Creswell airport updating leases

CRESWELL — Area pilots and aviation enthusiasts in recent weeks have been airing out concerns with the Creswell City Council about the City’s operation of the airport. The main concerns?  Updating lease agreements and ensuring they are equitable. 

Bjorn Dahlen, pilot and owner of Pacific Aviation, initiated complaints at the Nov. 14 council meeting in an effort to have leases corrected. The City conducted an investigation with Jim Piper, finance manager and Shelley Humble, airport manager who prepared a memo addressing Dahlen’s concerns. They presented their findings at the Nov. 28 work session. 

Hobby Field has 11 aviation businesses running out of the airport including aircraft maintenance shops, one flight school, one aerobatic company and a skydiving company, among others. 

In the last fiscal year, Hobby Field generated over $207,194 in revenue from gas sales. Since its inception in 1962, all revenue has been allocated into an enterprise fund, meaning funds must be recycled back into the airport. 

In order for a business to operate out of Hobby Field, they must have a lease. Hobby Field leases function in two ways: 

One in which the person who built the hangar privately leases the city-owned land it is built on from the city in order to operate the hangar. 

The other in which an aviation business owner rents a hangar that the city now owns. 

In the last four years, the city has purchased five hangers due to tenants wishing to no longer run theri aviation business, which is what the latter lease agreement outlined pertains to. 

Hobby Field was purchased by the the City of Creswell in 2000 from Creswell Airport Inc. 

Prior to the ownership transfer, the Creswell Airport sought a full-service Fixed Base Operator (FBO), which generally provides aeronautical services such as fueling, airport maintenance, landscape maintenance etc. 

In 1997, Viper Aviation, owned by Darren Humble, was brought on under a temporary lease agreement stating that Viper Aviation is allowed to operate until a full-time FBO is established.

This agreement had become void when the City of Creswell purchased the airport in 2000 and took over a full-time FBO role. 

Still, the Viper Aviation lease is listed as “temporary,” which is something the City is now in the process of changing. 

In the memo curated by Piper, it is stated that “the city has no intent of bringing in another fixed base operator.”

During the Nov. 28 work session, city attorney Ross Williamson made his recommendations to have language corrected.  

“It would be my recommendation to correct these problems … I would prefer we just do away with the word temporary altogether,” he said. 

In an email written to concerned Dahlen, Piper states “A new lease for Viper Aviation is being drafted by the City Attorney to supersede the lease that was inherited from the Airport’s previous owner, Creswell Airport Inc. The terms of a new lease will be negotiated at arm’s length, which will likely be between the City Attorney and legal representation for Viper Aviation.”

Dahlen also raised concerns relating to equitable lease costs at Hobby Field.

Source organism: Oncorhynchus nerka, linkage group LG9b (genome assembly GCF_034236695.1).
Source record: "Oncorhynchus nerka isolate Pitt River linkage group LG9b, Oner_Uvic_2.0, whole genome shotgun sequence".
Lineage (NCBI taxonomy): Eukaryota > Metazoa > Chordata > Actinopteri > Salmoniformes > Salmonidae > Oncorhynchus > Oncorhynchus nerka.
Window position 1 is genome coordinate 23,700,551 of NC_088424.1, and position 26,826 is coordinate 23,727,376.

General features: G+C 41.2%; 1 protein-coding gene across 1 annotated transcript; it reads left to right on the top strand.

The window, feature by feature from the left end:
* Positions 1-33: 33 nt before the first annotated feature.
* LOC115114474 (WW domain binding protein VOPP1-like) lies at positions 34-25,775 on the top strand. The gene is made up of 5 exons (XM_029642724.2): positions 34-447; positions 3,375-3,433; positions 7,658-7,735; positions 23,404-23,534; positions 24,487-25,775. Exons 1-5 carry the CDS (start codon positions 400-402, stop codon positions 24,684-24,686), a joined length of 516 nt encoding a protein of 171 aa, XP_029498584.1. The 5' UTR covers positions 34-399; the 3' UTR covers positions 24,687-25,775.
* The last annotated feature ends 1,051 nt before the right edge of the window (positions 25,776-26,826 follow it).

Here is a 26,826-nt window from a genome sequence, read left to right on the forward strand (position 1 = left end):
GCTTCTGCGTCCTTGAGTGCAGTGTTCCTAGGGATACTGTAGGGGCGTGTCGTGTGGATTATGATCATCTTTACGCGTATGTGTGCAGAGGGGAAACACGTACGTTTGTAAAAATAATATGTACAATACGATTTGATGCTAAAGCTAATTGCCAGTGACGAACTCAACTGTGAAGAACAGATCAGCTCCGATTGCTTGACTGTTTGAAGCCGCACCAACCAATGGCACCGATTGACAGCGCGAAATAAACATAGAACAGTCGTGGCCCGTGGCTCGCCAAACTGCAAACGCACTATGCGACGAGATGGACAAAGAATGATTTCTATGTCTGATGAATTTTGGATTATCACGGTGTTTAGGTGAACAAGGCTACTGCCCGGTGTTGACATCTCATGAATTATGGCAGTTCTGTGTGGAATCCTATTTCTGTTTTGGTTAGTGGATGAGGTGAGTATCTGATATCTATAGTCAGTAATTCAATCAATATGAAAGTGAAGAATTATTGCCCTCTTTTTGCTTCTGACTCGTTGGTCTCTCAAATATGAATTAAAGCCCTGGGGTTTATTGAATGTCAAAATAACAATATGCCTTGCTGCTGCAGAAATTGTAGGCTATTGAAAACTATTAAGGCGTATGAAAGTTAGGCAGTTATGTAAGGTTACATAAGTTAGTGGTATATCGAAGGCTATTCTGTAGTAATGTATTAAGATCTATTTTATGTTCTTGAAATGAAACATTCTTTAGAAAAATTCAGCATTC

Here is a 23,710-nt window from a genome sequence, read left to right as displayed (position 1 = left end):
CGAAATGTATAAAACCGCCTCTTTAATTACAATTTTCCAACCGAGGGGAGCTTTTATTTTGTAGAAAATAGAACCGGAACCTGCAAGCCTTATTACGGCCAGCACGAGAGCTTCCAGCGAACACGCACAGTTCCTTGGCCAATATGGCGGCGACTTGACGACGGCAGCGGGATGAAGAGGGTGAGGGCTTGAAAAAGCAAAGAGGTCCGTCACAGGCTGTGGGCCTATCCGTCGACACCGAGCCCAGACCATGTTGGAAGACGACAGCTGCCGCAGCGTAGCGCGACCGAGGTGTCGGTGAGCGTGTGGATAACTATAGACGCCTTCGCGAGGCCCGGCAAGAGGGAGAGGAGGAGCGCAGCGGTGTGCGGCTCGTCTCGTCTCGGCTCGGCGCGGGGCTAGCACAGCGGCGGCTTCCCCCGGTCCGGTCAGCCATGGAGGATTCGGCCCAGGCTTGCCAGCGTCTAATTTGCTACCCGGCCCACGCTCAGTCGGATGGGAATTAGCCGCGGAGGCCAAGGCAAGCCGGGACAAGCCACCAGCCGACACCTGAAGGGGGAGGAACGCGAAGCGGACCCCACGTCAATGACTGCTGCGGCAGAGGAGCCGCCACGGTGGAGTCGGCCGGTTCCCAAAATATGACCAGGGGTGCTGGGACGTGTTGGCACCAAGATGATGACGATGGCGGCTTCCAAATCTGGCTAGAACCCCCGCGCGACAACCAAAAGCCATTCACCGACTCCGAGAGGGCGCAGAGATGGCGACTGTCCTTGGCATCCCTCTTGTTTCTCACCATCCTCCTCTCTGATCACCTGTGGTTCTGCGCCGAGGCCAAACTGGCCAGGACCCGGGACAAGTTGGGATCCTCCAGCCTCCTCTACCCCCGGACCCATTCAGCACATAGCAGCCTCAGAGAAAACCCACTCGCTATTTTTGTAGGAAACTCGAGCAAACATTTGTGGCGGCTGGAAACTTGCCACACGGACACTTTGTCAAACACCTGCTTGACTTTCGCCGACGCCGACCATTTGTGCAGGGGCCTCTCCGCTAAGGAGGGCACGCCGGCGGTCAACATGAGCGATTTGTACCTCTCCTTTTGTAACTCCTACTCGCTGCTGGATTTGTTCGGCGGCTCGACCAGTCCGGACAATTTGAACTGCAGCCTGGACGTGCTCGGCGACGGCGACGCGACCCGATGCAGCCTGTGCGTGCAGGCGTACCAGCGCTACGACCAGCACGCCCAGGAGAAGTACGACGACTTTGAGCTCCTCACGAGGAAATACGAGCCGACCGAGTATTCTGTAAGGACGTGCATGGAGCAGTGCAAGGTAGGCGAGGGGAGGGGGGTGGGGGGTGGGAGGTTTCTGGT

Moving forward, the City plans to increase rental prices based on customer price index (CPI), which last year was 7.1% for the land leases that are under a 40-year-contract. 

In the same email from Piper to Dahlen, Piper states that, “new leases are being drafted for these five city owned hangars to include a year-over-year rent increase that is based on the CPI. This is how other leases at the Creswell Airport are increased.” 

Since 2000, the five hangers purchased by the city have been leased to businesses. However, these leases were not updated to reflect the changes in ownership and value. 

According to airport manager Shellley Humble, at the time the city “did not want to allocate any money to renewing the leases … they wanted to leave the leases as they were.” 

The cost associated with renewing leases included assessing property value and administrative fees. The city would have had to pay $15,000 to have the leases changed, which is why the changes did not occur, according to Humble. 

“I’m completely shocked that we would take over these leases from Creswell Inc. and not review them,” Councilor Tammy Sue Schuck said at the work session. 

Following Dahlen’s complaints, the City launched an investigation and found cause to “follow up on renewing contracts,” including:

Making month-to-month leases longer term. Many leases originally were made for one year and then made month to month. “The FAA will not allow a full service flight school to operate on a field with only a month-to-month agreement. Not only that, but most businesses are not going to relocate and get their shops set up and start getting customers in if they’re only on a month to month,” said Humble

Implementing a system to make sure that all certificates of insurance are in the lease file. 

Implementing a system of identifying leases that are near expiration and insurance that is near expiration on a monthly basis.

According to Piper, “…the City of Creswell is taking steps to review the current leases and will renew leases upon termination of those leases. This will be done on an annual basis to ensure that all leases are current and that the terms are equitable.”



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